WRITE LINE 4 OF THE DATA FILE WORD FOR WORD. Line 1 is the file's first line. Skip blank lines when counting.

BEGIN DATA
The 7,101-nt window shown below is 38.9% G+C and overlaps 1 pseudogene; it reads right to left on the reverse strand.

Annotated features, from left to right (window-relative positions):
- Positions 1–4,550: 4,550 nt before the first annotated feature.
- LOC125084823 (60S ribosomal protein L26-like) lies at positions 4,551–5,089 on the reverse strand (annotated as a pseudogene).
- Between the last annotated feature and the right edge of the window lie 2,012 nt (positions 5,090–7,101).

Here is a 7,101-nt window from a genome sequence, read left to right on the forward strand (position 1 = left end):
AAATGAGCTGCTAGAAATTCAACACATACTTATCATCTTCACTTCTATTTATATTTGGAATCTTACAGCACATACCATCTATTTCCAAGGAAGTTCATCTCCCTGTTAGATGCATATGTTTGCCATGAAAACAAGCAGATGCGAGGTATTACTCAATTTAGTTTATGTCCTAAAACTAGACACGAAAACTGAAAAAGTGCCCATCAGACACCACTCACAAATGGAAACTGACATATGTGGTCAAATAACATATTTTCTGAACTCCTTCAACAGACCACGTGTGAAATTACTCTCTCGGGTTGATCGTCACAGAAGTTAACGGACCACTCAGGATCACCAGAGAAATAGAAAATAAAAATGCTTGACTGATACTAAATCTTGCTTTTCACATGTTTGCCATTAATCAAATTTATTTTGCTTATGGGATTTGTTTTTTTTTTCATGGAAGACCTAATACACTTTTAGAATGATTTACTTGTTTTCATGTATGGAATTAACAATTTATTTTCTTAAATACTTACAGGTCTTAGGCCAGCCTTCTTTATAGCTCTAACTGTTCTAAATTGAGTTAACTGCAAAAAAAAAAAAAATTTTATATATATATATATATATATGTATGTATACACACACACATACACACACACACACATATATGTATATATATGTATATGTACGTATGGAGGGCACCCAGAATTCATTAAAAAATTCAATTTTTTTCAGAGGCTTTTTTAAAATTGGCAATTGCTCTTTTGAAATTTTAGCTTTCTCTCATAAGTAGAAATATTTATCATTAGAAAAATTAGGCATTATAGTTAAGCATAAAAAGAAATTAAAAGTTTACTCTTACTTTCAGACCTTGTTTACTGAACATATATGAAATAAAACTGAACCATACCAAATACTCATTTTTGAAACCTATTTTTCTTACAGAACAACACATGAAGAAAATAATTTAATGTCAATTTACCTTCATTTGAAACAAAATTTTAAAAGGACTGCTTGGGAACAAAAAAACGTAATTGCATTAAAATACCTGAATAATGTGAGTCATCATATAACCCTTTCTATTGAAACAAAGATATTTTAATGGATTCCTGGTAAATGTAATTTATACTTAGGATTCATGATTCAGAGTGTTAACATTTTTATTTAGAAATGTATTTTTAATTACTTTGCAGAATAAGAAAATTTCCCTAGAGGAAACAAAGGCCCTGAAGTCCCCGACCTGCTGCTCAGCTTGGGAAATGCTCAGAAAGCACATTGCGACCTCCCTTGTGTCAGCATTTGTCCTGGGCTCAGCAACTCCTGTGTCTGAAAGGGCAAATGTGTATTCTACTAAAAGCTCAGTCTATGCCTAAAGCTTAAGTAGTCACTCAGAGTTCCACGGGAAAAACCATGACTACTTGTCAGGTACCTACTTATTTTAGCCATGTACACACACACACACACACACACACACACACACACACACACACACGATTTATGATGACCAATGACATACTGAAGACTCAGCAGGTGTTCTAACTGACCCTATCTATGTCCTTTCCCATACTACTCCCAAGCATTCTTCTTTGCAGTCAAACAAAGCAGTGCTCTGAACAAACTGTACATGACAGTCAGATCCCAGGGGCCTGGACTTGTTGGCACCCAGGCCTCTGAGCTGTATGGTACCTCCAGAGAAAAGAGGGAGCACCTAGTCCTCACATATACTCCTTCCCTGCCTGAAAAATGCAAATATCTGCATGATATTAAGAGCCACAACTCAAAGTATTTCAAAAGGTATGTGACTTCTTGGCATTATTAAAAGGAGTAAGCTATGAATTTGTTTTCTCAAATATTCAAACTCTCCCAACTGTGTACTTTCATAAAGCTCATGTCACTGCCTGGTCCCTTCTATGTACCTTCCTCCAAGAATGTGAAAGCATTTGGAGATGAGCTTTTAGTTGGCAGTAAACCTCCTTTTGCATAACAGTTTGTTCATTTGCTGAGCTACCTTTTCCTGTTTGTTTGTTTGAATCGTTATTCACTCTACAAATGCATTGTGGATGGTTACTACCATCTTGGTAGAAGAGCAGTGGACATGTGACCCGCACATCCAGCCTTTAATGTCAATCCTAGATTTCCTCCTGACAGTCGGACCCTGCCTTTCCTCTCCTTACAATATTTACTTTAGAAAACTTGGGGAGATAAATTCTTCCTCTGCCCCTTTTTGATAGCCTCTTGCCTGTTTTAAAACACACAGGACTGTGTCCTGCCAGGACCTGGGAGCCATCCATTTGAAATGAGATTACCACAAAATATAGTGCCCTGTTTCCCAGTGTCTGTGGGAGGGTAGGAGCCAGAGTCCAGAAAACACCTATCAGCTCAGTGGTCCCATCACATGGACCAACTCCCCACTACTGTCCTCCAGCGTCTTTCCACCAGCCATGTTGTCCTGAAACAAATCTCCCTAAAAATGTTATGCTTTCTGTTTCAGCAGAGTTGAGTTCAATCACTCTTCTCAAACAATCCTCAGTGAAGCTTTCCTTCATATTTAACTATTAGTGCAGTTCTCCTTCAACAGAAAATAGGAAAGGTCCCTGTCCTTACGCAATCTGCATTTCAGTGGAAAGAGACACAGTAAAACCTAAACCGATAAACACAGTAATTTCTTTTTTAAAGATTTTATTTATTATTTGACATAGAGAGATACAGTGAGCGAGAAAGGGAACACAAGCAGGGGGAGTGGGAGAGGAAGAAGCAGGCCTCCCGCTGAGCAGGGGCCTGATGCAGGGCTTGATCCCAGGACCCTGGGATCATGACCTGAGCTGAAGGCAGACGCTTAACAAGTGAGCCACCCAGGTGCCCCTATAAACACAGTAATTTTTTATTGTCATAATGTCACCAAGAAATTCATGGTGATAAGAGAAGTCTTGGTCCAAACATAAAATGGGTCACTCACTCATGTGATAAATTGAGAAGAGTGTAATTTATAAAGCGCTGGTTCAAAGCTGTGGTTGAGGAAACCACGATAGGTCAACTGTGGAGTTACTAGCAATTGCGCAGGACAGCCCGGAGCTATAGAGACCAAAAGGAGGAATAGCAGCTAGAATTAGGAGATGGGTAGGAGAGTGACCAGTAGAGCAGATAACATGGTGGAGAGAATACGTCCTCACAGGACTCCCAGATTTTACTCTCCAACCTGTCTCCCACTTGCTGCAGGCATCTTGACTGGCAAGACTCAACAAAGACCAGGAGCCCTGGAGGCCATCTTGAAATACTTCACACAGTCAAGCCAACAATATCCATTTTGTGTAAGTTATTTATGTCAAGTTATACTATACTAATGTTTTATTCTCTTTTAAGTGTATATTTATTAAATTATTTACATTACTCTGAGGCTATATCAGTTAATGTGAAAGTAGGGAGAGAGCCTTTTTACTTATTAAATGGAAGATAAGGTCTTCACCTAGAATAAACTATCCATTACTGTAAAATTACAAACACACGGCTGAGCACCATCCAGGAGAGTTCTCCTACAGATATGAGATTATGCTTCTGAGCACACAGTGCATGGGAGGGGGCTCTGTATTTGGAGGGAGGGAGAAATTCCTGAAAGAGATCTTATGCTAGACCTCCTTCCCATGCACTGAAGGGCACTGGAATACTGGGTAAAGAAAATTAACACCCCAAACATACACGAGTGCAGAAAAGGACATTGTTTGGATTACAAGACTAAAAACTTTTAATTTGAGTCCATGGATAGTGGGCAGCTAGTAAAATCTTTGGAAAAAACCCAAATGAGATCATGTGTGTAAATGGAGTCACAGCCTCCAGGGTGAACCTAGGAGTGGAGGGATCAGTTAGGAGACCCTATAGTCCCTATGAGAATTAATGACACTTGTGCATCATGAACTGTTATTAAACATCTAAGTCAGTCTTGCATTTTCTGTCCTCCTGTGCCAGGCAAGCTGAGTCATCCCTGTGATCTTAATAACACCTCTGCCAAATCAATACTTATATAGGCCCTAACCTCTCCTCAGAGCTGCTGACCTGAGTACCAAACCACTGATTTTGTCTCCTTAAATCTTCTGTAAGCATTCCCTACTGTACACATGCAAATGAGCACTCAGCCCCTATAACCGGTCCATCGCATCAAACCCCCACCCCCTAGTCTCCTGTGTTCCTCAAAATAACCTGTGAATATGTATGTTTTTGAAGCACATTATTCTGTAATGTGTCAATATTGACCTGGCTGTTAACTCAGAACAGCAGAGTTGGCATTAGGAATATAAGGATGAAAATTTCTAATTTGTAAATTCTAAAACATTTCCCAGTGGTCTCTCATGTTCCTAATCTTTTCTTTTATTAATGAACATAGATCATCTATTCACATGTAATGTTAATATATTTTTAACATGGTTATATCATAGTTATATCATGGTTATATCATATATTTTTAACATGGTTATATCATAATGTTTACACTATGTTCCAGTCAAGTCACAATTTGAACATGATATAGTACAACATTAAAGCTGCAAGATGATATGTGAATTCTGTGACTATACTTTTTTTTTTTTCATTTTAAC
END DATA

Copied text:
- LOC125084823 (60S ribosomal protein L26-like) lies at positions 4,551–5,089 on the reverse strand (annotated as a pseudogene).